We were relaxing upstairs in our apartment, when a workman attending to a leaky pipe in the adjoining apartment burst through our wall, throwing black mold-laden plaster into our kitchen. Within an hour, our kitchen was cordoned off and we were out of the apartment.
Wearing protective facemasks to gather a few personal items, we returned a few days later to the stunning sight of the contents of our kitchen cupboards strewn unceremoniously across the living room carpet. The kitchen cabinets had been deconstructed and deposited on our small patio where they lay soaking in drizzling rain amidst a heap of heavy-duty black trash bags that contained who knew what toxic substances.
Chronic coughing and sneezing, irritation to the eyes, mucus membranes of the nose and throat, rashes, chronic fatigue and persistent headaches can all be symptomatic of black mold exposure or black mold poisoning.
It was a humbling experience to survey the used and useless items that our cabinets had harbored. Our minds went first to the easiest first steps of our enforced spring clean‑up – to get rid of those items we no longer needed or wanted and that were just cluttering our environment. “Cluttered environment, cluttered mind.”
Needing a home away from home, we landed in an Airbnb with virtually nothing in it, personal or otherwise. No clutter, no art, neutral colors, minimal necessities. Just enough. We found the empty anonymity oddly restful to body and mind – like a cross between a modernist spiritual Zen temple and a motel room. We found ourselves fairly disconnected from electronic pollution, since the Internet connection was third-world quality, our cell phones worked intermittently, and there was no landline.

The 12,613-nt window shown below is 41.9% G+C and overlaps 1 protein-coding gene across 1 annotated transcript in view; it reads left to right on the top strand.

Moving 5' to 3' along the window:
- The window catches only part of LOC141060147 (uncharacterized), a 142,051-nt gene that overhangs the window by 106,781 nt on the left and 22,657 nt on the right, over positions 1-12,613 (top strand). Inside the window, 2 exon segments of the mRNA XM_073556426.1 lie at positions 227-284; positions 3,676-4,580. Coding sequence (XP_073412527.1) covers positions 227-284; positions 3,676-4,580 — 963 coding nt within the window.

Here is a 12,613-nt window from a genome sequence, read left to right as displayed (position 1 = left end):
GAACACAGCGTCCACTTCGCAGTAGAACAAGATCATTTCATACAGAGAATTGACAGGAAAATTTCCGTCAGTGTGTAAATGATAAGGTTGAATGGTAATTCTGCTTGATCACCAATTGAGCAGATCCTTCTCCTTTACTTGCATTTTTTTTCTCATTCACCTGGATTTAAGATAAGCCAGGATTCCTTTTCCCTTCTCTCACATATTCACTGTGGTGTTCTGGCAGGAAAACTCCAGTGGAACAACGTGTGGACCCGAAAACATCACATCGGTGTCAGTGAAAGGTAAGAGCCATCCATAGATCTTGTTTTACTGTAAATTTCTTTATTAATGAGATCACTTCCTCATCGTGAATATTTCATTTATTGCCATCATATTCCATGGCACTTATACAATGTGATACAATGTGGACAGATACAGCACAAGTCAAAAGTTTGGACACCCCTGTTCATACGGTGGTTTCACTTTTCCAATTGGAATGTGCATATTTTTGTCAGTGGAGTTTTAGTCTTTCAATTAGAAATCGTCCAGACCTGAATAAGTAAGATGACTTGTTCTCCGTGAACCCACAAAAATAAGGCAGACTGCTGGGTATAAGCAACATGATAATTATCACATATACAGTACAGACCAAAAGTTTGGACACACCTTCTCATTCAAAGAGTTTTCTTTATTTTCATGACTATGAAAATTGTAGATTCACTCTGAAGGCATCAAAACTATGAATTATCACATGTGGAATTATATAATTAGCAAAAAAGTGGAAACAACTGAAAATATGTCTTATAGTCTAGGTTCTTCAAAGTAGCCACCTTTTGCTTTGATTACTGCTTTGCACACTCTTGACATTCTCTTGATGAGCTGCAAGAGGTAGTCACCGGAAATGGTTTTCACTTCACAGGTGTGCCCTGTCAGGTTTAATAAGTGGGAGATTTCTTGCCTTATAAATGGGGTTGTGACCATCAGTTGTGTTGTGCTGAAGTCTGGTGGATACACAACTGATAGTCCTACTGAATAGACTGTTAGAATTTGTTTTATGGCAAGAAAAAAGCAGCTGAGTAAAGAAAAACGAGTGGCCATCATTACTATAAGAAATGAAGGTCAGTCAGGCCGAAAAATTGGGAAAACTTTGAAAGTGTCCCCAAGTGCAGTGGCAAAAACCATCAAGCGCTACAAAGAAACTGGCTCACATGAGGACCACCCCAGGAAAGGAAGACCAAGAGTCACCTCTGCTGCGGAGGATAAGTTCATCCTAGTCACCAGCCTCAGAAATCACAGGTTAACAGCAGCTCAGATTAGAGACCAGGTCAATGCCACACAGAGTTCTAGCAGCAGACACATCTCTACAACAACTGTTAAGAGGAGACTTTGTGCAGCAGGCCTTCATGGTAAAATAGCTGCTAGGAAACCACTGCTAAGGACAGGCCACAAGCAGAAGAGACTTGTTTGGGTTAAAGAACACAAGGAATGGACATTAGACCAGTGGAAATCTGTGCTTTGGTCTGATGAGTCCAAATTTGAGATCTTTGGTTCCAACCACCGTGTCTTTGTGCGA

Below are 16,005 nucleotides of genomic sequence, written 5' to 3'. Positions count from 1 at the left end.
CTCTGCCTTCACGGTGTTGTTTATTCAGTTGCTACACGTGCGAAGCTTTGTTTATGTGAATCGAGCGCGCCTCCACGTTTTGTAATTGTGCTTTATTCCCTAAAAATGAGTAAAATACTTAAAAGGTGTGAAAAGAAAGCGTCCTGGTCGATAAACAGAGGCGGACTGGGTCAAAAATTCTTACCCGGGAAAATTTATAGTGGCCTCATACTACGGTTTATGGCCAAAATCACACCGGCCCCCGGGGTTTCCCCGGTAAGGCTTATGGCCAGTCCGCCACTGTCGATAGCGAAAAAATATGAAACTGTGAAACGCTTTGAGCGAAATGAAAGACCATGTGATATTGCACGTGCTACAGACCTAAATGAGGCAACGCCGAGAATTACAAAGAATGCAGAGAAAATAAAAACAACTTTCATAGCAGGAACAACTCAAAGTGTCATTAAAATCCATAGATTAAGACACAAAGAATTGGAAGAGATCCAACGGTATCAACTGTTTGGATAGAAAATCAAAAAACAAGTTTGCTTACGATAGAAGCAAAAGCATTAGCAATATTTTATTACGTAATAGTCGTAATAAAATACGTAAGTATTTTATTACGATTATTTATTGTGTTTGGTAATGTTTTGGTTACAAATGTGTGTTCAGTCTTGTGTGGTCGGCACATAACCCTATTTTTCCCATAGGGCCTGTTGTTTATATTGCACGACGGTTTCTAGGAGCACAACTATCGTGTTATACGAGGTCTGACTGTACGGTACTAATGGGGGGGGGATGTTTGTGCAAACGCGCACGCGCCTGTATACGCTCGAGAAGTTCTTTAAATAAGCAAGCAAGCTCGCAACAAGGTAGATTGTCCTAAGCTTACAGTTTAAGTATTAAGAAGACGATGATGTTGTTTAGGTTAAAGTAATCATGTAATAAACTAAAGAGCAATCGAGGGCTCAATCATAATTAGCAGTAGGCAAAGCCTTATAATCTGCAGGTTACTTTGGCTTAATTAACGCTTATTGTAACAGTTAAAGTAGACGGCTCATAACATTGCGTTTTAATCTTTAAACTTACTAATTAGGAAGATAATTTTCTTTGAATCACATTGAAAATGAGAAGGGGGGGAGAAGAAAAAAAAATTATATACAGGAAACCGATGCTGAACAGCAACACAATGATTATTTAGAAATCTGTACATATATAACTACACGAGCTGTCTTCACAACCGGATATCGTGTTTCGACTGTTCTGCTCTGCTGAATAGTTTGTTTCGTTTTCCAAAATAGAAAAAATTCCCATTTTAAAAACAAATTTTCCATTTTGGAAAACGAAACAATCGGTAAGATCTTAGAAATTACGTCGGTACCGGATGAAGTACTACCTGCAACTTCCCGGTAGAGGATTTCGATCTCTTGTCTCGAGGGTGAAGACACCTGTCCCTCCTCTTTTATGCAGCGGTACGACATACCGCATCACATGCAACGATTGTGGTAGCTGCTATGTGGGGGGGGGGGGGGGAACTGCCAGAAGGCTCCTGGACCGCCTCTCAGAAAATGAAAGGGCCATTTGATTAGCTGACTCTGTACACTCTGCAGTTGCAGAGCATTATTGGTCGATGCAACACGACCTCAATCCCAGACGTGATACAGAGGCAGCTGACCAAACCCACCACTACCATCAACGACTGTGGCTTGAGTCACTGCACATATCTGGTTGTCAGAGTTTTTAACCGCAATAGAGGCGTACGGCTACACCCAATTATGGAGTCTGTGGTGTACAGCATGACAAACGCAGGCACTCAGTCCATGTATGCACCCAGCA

Our minds went to the complicated steps of clean‑up. We won’t be able to sort through the clutter until we’re back in our apartment. Contractors and mold experts are working full-time there as I write this. But we’re thinking ahead to how we’ll clean every possible surface using ozonators, HEPA filters, and Bulletproof Homebiotic. We’re game‑planning how we can increase the airflow in the apartment and keep all those under-attended hidey-holes under sinks, in window sliders, and in the shower dehumidified and dry.
Then there’s the step of detoxing our very own personal selves from the long-time mold exposure. The process of detoxing our bodies from black-mold will be more drastic than a standard spring detox.
A close friend of ours in Hawaii discovered that the nasal congestion and itching and sneezing that had disrupted her sleep for over thirty years, and for which she had tried virtually every known cure, responded instantly to a nebulized mixture of one-half colloidal silver (Results RNA 200 ppm, sold in our office) and one-half 3% food-grade hydrogen peroxide.
Most chronic sinus infections are now thought to be due to mold. But cleaning our living space will be only the beginning of an effective detox.
Dietarily speaking, fungi LOVE sugar. As in the case of any anti‑yeast protocol, ridding our diet of sugar and simple carbs, hard cheeses, alcohol, and mold-contaminated foods like peanuts and corn will go a long way toward starving out any harmful internal overgrowths. Raw garlic and ginger are helpful dietary additives, and high-quality probiotics are also beneficial.
Read more about the medical services Dr. Connie offers here: http://www.naturopathichealthconsultations.com